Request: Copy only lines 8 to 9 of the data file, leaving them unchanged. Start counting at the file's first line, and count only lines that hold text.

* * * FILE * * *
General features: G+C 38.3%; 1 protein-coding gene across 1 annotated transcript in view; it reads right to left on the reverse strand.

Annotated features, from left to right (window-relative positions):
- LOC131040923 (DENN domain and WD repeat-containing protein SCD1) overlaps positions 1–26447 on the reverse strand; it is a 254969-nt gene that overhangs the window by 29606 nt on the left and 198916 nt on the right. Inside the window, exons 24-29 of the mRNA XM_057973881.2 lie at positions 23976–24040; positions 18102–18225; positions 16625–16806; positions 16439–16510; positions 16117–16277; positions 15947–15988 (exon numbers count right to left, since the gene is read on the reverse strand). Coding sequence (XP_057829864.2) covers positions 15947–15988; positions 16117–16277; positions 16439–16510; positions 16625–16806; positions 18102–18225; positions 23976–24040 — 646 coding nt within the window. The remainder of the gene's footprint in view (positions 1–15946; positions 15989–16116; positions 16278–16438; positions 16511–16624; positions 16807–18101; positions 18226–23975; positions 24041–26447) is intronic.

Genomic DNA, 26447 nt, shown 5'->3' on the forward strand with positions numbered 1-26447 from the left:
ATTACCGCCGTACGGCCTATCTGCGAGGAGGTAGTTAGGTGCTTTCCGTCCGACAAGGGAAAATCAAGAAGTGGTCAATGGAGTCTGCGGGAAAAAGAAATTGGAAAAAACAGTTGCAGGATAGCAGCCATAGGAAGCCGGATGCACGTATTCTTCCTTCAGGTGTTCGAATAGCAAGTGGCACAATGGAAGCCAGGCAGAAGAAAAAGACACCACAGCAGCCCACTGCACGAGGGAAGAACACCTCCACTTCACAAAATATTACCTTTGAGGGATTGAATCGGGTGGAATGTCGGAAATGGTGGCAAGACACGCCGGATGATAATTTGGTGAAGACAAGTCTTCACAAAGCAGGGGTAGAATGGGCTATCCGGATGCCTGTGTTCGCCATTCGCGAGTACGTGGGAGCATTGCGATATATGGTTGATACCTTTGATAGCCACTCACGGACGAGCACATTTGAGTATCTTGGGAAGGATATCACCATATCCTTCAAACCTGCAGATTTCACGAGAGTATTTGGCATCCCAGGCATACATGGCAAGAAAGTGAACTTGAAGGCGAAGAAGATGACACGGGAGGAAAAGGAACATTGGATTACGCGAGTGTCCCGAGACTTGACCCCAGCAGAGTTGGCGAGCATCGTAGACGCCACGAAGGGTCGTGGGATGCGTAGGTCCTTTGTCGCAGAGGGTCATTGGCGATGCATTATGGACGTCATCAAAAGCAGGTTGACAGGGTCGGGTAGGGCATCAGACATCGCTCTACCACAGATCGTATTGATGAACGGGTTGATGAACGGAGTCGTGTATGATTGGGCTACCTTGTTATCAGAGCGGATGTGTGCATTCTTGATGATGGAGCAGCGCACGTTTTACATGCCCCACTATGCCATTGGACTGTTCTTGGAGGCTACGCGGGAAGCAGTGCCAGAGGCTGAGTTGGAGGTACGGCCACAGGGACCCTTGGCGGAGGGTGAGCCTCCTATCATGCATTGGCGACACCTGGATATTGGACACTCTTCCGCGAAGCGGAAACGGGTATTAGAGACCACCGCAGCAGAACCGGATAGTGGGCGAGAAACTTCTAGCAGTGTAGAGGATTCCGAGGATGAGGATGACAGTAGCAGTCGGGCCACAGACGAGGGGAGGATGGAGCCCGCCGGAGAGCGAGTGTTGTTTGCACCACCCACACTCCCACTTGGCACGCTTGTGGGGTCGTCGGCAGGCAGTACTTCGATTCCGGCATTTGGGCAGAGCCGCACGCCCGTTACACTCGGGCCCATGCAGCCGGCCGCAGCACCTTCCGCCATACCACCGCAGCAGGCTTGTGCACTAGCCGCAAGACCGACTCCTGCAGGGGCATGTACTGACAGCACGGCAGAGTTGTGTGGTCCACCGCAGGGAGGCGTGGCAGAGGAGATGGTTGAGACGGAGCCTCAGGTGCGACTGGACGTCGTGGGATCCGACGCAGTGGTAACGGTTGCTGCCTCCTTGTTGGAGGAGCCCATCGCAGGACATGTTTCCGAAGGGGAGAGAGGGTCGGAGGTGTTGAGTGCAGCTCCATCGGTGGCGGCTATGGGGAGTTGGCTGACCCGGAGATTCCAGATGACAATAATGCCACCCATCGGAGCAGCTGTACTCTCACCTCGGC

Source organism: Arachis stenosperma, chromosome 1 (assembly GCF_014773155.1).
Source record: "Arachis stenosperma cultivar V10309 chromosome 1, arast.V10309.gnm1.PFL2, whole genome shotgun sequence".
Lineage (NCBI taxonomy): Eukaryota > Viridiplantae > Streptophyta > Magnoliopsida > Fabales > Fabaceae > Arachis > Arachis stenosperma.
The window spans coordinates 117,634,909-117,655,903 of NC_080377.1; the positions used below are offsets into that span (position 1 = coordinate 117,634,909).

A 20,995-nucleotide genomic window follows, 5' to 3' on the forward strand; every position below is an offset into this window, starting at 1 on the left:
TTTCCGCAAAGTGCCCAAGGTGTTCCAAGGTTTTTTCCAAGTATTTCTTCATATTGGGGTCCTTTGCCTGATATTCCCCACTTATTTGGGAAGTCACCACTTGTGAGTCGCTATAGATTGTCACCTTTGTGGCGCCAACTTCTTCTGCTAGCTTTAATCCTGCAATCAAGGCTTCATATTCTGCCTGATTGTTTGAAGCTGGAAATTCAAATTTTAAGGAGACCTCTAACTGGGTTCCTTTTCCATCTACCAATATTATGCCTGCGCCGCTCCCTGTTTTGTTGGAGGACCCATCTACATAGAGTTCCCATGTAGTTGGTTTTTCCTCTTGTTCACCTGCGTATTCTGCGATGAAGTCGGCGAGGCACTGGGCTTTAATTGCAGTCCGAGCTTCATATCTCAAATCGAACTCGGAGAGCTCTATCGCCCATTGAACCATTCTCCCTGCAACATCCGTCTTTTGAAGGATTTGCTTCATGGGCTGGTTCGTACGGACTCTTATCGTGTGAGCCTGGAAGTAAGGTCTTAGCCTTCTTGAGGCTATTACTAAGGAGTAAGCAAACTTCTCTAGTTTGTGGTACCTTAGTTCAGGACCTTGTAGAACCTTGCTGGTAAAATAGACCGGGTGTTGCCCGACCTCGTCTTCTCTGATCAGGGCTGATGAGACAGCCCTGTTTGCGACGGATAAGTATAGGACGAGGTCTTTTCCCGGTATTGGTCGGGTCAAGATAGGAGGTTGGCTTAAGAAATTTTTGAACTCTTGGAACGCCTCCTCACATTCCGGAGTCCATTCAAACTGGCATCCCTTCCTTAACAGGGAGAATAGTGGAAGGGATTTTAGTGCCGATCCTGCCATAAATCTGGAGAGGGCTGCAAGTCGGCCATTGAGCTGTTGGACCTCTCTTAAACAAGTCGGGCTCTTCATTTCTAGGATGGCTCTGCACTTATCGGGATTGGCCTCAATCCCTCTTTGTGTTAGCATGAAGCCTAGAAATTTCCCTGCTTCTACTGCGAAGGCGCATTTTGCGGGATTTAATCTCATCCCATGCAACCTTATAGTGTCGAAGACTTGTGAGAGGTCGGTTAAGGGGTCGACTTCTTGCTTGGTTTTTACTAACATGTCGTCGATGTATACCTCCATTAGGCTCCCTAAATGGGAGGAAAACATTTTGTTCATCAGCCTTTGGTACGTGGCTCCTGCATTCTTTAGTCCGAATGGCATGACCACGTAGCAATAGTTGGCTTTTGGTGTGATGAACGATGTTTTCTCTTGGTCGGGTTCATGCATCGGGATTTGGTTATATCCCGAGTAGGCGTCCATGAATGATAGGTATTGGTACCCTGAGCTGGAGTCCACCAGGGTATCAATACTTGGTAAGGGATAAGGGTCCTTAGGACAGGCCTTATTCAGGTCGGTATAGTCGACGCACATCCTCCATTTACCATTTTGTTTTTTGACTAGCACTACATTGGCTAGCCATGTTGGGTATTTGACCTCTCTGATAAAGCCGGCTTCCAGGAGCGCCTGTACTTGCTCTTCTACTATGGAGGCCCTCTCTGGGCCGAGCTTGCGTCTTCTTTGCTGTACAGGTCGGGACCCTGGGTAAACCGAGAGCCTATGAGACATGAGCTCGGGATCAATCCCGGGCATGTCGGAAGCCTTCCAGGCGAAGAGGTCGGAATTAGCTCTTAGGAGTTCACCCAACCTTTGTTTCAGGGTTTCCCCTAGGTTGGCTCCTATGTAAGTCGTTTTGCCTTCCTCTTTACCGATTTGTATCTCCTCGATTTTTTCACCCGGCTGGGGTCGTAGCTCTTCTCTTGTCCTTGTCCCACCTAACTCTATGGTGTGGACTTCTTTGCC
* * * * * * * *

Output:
Lineage (NCBI taxonomy): Eukaryota > Viridiplantae > Streptophyta > Magnoliopsida > Fabales > Fabaceae > Arachis > Arachis stenosperma.
The window spans coordinates 117,634,909-117,655,903 of NC_080377.1; the positions used below are offsets into that span (position 1 = coordinate 117,634,909).